Wednesday, August 19, 2009
Its been a long time since Ive written. I was so blown away by every thing in Asia that I just had to absorb it and not write about it but, the last almost three months now of traveling have been truly amazing. I learned so much in Indonesia, Vietnam, Laos and Cambodia and I surely need to catch up this blog with all of those tales, but I will have to do that a little later.
For now, I want to write about Belize and the Garifuna culture.I just spent two weeks in Belize in Belize City, Caye Caulker, Dangriga and Punta Gorda diving and studying the Garifuna culture.
The Garifunau people lived on the northern coast of South America. They settled there after recovering from shipwrecked slave ships from Africa. The Garifuna expanded into St. Vincent Island in the Carribean. The Spanish, French and English all wanted to colonize Carribean islands including St. Vincents, an area rich in spices and resources. The Garifunau are tough and were able to fight off the Spanish and French but surrendered to the British. The British made all of the Garifuna move from St. Vincents to Roatan Island in Honduras in terrible conditions and many died. After around 20 years in Roatan, the Honduras army ordered the women and children to leave and they brutally massacred the rest of the men. Anyone who escaped moved to Belize and formed several Garifuna communities. Some also now live in Guatemala in Livingston and some still live on the Carribean coast of Honduras and Nicaragua.
I stayed at Vals in Dangriga the center of Garifuna culture and music. I took this opportunity to take a drum class from the Dangriga drum school with some local kids. It was really fun, and I recommend it to anyone who goes to Dangriga. I learned the punta and the paranda rhythms. The punta is the music more internationally known thanks to Andy Palacio, a garifunau man from Belize who popularized the music in the last few years.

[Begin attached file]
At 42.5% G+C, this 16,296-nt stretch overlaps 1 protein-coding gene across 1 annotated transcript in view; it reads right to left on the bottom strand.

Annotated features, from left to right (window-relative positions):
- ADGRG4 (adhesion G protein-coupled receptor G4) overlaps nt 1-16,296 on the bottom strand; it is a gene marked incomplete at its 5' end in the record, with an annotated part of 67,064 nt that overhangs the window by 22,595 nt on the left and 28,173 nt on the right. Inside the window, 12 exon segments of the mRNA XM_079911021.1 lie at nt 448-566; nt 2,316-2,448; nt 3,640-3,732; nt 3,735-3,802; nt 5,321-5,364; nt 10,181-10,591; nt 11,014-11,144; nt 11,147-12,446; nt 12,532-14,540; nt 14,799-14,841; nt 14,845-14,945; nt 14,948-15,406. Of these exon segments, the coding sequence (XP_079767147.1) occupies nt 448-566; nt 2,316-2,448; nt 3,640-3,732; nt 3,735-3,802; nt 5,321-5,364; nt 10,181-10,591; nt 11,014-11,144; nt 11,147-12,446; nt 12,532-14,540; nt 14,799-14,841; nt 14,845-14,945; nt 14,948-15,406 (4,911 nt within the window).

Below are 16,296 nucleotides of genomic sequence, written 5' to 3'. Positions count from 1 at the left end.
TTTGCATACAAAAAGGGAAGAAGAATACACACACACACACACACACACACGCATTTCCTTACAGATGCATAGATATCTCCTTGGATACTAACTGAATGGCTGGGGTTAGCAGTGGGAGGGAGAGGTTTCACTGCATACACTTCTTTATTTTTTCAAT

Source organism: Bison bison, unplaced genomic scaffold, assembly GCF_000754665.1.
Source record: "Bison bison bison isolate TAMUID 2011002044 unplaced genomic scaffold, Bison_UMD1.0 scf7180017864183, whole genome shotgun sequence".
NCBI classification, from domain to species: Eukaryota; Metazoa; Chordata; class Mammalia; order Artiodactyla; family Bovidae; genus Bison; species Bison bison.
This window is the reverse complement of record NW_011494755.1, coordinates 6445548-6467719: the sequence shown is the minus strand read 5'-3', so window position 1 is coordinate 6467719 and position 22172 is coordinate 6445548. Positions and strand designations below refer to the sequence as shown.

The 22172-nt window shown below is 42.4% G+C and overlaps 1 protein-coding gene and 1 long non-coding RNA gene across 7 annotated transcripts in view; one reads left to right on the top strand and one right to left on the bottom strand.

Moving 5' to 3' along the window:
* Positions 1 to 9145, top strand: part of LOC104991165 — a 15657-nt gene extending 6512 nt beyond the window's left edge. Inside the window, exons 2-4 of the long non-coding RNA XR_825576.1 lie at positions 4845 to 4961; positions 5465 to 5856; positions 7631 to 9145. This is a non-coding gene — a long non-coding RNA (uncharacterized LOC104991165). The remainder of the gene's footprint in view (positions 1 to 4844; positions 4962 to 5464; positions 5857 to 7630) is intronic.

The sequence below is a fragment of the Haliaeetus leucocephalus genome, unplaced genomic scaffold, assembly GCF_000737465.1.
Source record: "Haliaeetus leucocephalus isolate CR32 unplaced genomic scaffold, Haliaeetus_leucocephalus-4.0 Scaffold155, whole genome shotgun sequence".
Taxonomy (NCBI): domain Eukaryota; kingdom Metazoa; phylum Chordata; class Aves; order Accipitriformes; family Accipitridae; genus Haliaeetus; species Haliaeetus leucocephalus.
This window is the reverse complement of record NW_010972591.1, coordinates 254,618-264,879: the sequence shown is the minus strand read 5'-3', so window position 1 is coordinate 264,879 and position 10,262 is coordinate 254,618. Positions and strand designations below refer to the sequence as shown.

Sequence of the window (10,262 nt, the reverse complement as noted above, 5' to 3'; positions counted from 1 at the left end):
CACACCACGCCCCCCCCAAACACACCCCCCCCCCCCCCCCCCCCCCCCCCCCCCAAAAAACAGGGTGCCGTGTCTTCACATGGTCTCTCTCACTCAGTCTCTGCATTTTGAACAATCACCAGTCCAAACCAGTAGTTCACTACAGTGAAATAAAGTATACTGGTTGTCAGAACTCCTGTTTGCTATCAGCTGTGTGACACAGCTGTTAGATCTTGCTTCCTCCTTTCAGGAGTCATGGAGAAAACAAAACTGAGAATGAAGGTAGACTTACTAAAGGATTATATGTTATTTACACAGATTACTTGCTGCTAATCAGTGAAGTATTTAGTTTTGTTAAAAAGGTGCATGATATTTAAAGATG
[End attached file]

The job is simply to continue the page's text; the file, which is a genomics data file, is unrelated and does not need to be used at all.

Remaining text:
Because the Garifunau are a mix of two different ethnic groups, they men killed all of the men from a local tribe to marry all of thier women, Garifuna is the only language that has words reserved only for women and others just for men.
Once the Garifunau arrived in Belize they were given a curfew by the British and the local creoles. They had a bad reputation as baby killers and canibals even know they werent. They were told they must not practice thier rituals and must blend into the culture. Instead they continued to live thier lives in private, contining thier ceremonies to celebate and keep in touch with thier ancestors and making cassava bread and keeping thier own language. Today very little is left, but Andy Palacio and his punta rock music have made the youth proud of thier black garifuna roots and thier is a rivival of the culture and music going on today. There is an effort by local mothers and a newly created National Garifuna Council to try to preserve the culture as much as possible and teach the language in schools. The language was excluded from the school curiculum until recently. Many efforts are being made to preserve the culture including a Garifuna Museum, programs to teach kids the culture and dance. Each year Belize celebrates a national holiday called Garifuna Settlement Day on Nov. 17 where the whole country celebrates with a week long festival of Garifuna music and song. I wish I could see that...I will have to plan a future trip around that. It is truly amazing that any of the culture still exists today. Now more Garifuna live in Los Angeles, Chicago and New York than in Belize. The entire country of Belize only has 300,000 people. The Garifuna makes up maybe only 50,000 or less of Belize. There are estimates that over 250,000 now live in the U.S. Nicaragua has supposedly lost most of its Garifuna language. A Belizan Garifanau traveled there and could no longer speak with his ethnic group and they no longer retain some of the same ritual.
Belize is such a melting pot of cultures. Besides the Garifunau, Belize is home to Maya, Menonites, yes like German Amish and many Asian people. Belize City seems to be a stop over point for people to work before accessing U.S. visas.